WelCom News
A newspaper for the Wellington and Palmerston North Catholic Dioceses

St Theresa’s sign language efforts win national award

July 2016  |  Hōngongoi

Youth, Schools, Education  |  Hunga Taiohi, Ngā Kura, Mātauranga

Chelsea McLaughlin

Award-winning sign language communicators from Room 4 at St Theresa’s School, Plimmerton.

Award-winning sign language communicators from Room 4 at St Theresa’s School, Plimmerton.

St Theresa’s School in Plimmerton has won an award for promoting New Zealand sign language after only including it in the curriculum since the beginning of this year.

A deaf student began in the new entrants’ class in term one, and sign language is needed to communicate with him. So we started a sign-language learning programme for our students.

The school received the ‘NZSL in Schools Award’ at the 10th annual New Zealand Sign Language Awards on 14 May. The awards acknowledge the efforts of those committed to the promotion and progress of sign language and deaf culture in New Zealand.

Deputy principal and new-entrant teacher Deborah Norris said the school was not expecting to win.

‘We were surprised because we’d only been learning sign language for one term,’ she said. ‘Some schools have been doing it for years.’

The pupils have been really enthusiastic about learning the language. Her class of five-year-olds spent all day signing, and have presented a school assembly entirely in sign. Morning prayers were done in sign.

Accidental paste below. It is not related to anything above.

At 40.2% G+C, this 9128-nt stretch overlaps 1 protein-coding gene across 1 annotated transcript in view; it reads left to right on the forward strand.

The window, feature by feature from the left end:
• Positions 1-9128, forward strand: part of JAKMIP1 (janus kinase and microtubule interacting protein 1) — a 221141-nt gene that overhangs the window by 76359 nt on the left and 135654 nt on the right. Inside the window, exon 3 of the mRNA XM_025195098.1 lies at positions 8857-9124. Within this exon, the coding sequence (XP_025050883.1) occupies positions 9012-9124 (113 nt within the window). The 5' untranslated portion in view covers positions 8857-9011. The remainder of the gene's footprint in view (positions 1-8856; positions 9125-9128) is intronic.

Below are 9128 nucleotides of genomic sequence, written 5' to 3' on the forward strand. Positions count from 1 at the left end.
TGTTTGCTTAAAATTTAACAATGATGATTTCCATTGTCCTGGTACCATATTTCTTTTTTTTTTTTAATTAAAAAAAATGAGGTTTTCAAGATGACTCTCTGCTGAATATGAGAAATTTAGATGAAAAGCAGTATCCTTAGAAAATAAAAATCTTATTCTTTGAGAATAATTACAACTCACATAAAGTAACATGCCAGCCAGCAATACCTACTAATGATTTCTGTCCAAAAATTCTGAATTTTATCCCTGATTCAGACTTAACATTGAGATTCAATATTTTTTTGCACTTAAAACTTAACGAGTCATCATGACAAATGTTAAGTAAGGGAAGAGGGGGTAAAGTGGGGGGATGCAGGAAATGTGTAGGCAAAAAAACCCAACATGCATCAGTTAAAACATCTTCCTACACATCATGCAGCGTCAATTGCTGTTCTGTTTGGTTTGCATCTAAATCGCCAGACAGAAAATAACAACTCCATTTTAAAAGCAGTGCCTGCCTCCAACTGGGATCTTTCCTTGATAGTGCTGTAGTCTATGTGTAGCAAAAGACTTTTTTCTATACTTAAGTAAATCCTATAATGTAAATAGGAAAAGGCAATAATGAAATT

The school hosts a sign-language club during Monday lunchtimes, which 35 to 40 children attend.

‘The children are giving up their lunchtimes for it. Its voluntary, they don’t have to – but there’s a good number who are really committed and come every week. The goal is that when our deaf student leaves school, the children who have grown up with him will be bilingual.’

Pupil Patrick Reiher (5) said he enjoyed using sign language. ‘It’s cool because you can talk through windows. If someone is far away you can still talk to them,’ he said.

Teacher aide Vinny Thompson said more and more people were realising the importance of learning sign language.

She believed New Zealand sign language would become an NCEA approved subject, so the pupils could continue to learn throughout their education.

‘There are people who need it – they have to use it. It’s not a choice for them. If someone in your family is deaf then you have to know sign to communicate with them.’